Germany is rejecting LGBT asylum seekers who face severe violence if deported

Protesters against forced deportation in the US

LGBT people seeking asylum in Germany are facing deportation as the Federal Office for Migration and Refugees (BaMF) appears to be failing to acknowledge the severe violence they encounter in their home countries.

A number of LGBT asylum seekers have reported having their applications denied despite fleeing dangerous situations which, if they were to return to, could be potentially deadly.

Speaking to Politico, one trans woman from Lebanon, Eliana, explained how that she had been attacked numerous times for her gender and sexual identity.

Her own brother ordered a group of men to attack her, leaving her with dark bruises and deep cuts all over her body.

Before fleeing Lebanon, she was working as a sex worker but when she arrived in Germany Eliana landed a job at a beauty salon and began to learn German.

She was sure that her application would be accepted because of the horrific treatment she endured in Lebanon, but earlier this year she received a letter informing her of her failed application and the impending deportation.

It was rejected because she crossed the Mediterranean sea from Turkey to Greece presenting as male, which she did in order to protect herself.

“It was humiliating,” she said of the deportation letter. “Everything I had been planning and working on fell apart.”

Gladt, an organisation which supports LGBT asylum seekers, said that they “didn’t expect the decision at all” because her “case was so strong”.

Gladt, as well as other organisations that support LGBT asylum seekers, insist that Germany’s system does not recognise the discrimination that LGBT people face.

“BaMF are making a lot of wrong decisions,” explained Rainbow Refugees founder Knud Wechterstein. “They are sending people back for reasons that don’t reflect the reality in their home country.”

However, BaMF insists that they review each case individually and “if the asylum seeker can credibly show that they would be in danger because of their sexual orientation in their country of origin” then they will be offered asylum.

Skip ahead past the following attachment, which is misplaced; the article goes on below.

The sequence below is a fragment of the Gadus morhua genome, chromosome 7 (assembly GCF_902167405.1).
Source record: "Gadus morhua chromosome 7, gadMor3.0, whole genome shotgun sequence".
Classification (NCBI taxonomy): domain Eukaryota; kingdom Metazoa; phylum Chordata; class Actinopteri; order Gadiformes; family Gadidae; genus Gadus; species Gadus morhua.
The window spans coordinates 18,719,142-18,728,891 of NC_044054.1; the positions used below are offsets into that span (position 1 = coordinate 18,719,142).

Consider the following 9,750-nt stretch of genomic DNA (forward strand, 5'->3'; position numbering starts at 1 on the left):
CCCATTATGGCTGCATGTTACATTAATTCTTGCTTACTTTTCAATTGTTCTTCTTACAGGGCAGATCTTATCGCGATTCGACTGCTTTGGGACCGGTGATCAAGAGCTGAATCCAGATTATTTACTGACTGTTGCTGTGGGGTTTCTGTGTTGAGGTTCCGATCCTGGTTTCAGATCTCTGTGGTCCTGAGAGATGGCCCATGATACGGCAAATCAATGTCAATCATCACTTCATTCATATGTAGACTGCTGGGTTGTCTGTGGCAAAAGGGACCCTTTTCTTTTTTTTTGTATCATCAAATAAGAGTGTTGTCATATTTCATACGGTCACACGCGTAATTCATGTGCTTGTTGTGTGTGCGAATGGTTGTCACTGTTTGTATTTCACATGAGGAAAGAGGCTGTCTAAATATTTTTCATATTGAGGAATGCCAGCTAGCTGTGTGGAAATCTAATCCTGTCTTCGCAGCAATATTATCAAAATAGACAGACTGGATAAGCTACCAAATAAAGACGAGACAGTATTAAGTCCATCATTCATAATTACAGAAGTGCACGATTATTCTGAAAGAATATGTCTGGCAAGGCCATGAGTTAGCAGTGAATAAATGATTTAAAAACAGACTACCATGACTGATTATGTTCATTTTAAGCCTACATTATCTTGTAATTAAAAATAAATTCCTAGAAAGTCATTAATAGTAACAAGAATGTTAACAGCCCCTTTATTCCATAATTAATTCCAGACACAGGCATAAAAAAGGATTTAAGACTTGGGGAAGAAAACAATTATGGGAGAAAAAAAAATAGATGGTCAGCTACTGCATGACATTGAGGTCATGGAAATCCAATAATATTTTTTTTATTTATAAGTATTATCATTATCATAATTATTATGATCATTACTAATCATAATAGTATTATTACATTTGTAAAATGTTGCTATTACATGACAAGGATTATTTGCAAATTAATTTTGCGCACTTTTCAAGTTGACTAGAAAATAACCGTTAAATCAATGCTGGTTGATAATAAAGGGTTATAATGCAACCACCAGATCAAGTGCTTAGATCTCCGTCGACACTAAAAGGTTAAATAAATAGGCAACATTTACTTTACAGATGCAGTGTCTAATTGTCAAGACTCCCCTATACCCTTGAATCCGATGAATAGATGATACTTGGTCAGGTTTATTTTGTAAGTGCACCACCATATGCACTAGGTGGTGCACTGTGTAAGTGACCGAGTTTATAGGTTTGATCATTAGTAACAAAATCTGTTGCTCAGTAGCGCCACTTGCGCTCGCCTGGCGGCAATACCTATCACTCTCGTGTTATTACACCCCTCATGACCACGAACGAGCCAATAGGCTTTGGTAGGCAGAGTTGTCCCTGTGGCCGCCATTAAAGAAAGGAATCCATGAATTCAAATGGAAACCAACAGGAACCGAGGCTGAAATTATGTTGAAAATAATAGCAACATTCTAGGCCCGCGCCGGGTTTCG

Wechterstein and other queer refugee organisations argue that BaMF fails to understand the delicacy of LGBT persecution, and what LGBT people may do in order to protect themselves.

Sabrina Latz of the Queer Refugees Network said: “The asylum process needs BaMF to be more sensitive towards the topic of LGBTI persecution and the situation inside different countries.

“Many of our clients are married because they are not able to live openly as gay men in their home countries.”

One man from Iraq, who is gay, married and had children in order to hide his sexuality, just as Eliana presented as male so she was safer when crossing borders.

A Russian couple who fled to Germany were questioned about their sexuality by a judge for four hours, because the judge did not believe that they were gay and in a relationship.

However, it isn’t just Germany that is failing to provide support for LGBT asylum seekers.

In the Belgium city of Antwerp, a gay man from Ghana was deported because he was considered “not gay enough”.

Jurgen Hendrickx’s boyfriend, Festus, was physically forced onto a flight by authorities after a two-year legal struggle.

Jurgen fears that his long-term partner could be killed in his home country of Ghana, where gay people have no rights and face up to three years imprisonment if convicted.

In Norway, a Ugandan gay man who was seeking asylum was told that authorities did not believe his sexuality and that he was just “pretending to be gay”.

He gave evidence of his life as a gay man in Uganda and Norway and fears that he may be killed if he is deported.

In the UK, gay Afghans who are being deported are being told to “pretend to be straight”.

A document of guidelines outlining the potential risks and laws they could be prosecuted under issued to LGBT people facing deportation.

However, it also insists that the Afghan government has not prosecuted for homosexuality recently, and an LGBT person facing deportation would likely find refuge in the capital of Kabul which does not face the threat of the Taliban.

More recently, a gay journalist living in Russia who helped to uncover the injustices done to gay men in Chechnya is facing deportation to Uzbekistan, where he was persecuted for being gay.